Columbus Dispatch, May 21, 2008: Too few homes for low-income renters

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The foreclosure mess gripping central Ohio affects not only homeowners but renters, too.

People losing their homes end up in apartments and other rental units, leaving less space for low-income renters.

So it was under that cloud that two buses left yesterday for a tour of affordable housing that the Columbus Housing Partnership has built or renovated in Franklin County.

The point: It can be done.

The warning: The city needs a whole lot more of it.

“There’s a huge gap between the number of affordable housing units and the need,” said Amy Klaben, the Housing Partnership’s president, who says the county needs 17,000 more units for families making less than $15,000 a year.

Poor people often spend 55 percent of their income on housing, Klaben said.

The nonprofit partnership has been taking government officials, lenders, board members and others on similar tours the past few years. But this tour was designed to also drive by boarded-up, foreclosed homes on the way to partnership sites.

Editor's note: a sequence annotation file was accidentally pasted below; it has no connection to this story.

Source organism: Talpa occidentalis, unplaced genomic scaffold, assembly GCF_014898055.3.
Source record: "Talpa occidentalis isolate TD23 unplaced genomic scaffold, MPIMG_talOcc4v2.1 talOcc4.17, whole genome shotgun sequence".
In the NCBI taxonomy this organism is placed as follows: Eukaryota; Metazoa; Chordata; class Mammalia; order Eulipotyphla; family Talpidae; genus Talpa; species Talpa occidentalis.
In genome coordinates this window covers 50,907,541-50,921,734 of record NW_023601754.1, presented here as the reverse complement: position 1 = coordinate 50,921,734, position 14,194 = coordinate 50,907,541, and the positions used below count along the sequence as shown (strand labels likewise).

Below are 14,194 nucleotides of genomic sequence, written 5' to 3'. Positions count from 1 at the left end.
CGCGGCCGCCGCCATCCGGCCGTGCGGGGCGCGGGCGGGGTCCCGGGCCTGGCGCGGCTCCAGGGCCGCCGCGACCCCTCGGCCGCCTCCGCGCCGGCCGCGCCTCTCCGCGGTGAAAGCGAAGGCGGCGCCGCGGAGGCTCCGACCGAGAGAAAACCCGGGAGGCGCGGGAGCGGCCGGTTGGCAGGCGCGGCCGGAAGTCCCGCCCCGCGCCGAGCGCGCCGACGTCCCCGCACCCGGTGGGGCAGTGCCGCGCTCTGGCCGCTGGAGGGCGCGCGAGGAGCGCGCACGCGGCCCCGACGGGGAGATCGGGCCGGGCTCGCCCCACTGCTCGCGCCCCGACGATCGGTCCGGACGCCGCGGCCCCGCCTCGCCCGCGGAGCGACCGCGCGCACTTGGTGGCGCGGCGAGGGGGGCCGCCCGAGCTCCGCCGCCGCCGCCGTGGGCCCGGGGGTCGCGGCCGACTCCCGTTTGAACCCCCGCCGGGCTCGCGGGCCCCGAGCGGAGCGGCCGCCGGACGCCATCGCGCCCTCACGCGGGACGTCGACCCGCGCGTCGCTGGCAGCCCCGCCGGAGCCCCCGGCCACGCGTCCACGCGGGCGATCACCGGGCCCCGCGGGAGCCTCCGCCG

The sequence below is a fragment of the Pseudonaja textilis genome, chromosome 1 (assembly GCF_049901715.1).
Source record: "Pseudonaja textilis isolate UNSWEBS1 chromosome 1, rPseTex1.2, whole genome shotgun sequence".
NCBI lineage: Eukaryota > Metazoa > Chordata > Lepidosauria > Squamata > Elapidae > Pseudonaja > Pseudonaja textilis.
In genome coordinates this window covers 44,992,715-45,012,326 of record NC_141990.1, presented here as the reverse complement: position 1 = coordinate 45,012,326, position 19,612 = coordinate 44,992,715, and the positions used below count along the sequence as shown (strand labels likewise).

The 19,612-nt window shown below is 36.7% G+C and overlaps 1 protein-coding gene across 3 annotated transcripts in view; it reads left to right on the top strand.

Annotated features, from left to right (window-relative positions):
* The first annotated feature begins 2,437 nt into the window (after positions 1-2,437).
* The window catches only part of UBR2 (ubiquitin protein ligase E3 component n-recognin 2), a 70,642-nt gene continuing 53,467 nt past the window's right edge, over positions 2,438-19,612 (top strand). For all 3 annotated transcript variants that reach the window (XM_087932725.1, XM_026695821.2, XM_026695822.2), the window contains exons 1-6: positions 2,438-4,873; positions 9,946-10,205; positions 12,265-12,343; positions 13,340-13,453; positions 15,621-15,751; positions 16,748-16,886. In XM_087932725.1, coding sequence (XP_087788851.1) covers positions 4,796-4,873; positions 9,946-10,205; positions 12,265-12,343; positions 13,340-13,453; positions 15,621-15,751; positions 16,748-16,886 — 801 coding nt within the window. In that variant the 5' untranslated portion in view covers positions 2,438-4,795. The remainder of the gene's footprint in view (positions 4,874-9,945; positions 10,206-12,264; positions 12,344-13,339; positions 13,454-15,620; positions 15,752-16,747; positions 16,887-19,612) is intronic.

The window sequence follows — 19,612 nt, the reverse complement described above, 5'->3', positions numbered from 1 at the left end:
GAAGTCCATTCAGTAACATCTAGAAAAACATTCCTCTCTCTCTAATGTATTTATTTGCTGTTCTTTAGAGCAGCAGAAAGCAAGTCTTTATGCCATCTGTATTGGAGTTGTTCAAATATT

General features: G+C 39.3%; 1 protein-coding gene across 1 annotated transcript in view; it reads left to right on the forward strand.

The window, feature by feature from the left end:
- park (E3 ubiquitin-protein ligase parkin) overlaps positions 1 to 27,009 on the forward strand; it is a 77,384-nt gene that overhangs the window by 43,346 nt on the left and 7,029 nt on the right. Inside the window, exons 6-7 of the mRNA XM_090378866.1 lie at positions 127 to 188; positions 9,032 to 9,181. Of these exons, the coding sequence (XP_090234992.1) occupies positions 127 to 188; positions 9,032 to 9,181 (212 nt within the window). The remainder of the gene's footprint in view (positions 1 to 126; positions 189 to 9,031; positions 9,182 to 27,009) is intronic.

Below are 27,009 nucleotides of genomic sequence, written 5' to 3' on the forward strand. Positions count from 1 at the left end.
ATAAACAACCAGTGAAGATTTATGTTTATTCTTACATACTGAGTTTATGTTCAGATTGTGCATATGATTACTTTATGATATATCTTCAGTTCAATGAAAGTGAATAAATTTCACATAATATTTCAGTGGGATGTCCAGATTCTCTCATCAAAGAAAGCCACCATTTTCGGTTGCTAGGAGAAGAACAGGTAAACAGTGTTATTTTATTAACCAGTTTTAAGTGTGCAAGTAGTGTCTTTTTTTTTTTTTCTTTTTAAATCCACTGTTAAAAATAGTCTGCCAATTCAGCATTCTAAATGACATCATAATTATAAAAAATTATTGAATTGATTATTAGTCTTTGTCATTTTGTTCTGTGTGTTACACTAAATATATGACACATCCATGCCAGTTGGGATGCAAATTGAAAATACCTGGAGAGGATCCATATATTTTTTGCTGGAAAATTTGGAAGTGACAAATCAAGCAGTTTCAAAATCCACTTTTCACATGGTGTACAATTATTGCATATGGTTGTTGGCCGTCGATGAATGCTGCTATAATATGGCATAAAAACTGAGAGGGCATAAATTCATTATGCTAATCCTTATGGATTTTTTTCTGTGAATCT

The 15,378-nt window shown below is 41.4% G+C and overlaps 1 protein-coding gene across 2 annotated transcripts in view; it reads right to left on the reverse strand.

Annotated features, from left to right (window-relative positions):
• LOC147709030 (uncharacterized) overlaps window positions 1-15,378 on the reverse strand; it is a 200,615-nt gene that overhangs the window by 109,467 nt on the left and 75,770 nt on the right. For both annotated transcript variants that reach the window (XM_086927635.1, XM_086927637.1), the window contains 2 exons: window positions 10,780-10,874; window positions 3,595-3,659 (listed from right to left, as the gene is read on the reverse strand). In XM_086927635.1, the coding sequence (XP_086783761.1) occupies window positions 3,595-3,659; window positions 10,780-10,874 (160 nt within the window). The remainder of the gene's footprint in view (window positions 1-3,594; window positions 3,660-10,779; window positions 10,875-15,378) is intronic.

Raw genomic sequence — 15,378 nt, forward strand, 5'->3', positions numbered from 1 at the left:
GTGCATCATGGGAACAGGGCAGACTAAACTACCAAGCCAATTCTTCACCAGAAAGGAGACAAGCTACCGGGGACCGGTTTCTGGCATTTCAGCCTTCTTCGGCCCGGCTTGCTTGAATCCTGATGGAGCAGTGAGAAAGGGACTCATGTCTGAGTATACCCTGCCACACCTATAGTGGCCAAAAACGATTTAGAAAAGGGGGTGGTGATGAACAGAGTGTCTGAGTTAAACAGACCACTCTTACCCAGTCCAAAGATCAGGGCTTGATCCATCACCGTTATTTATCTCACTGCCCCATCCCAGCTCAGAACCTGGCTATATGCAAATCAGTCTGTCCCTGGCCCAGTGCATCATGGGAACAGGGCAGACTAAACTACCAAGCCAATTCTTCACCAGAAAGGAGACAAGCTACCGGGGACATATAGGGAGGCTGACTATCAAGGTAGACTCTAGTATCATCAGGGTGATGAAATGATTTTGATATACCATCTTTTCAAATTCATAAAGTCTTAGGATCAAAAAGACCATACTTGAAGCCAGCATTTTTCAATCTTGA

Those on the buses saw the partnership’s 34 rent-to-own homes in Franklinton and a $10 million redevelopment of the Bending Brook apartments in Urbancrest, a subsidized-housing complex once plagued by drugs and crime but now described as safe and livable.

“Our children can go outside and play,” said Abdukadir Matan, 55, a native of Somalia who has lived in Bending Brook with his wife and three children for four years after living in a homeless shelter in Hartford, Conn.

Klaben estimated that foreclosures have affected at least 100,000 people in Franklin County owner-occupied and rental units since 2004.

Those in rental units are hit especially hard because the law allows landlords being foreclosed on to give tenants just three days’ notice to evict them, said Bill Faith, executive director of the Coalition on Housing and Homelessness in Ohio.

Foreclosures in Franklin County increased to a record 2,639 during the first three months of this year, Klaben said. Vacancy rates have dropped in Franklin County, to around 6 percent, compared with the national average of 6.6 percent, said Jay Scott, executive director of the Columbus Apartment Association.

Though he can’t specifically point to foreclosures as the reason, Scott said people are deciding to rent rather than buy.

Before the foreclosure crisis, the area had a glut of rental housing, Faith said. “Landlords were offering incentives for people to move in.”

Meanwhile, the city continues with its Home Again program that aims to put 1,000 vacant properties back into use as homes by 2012.

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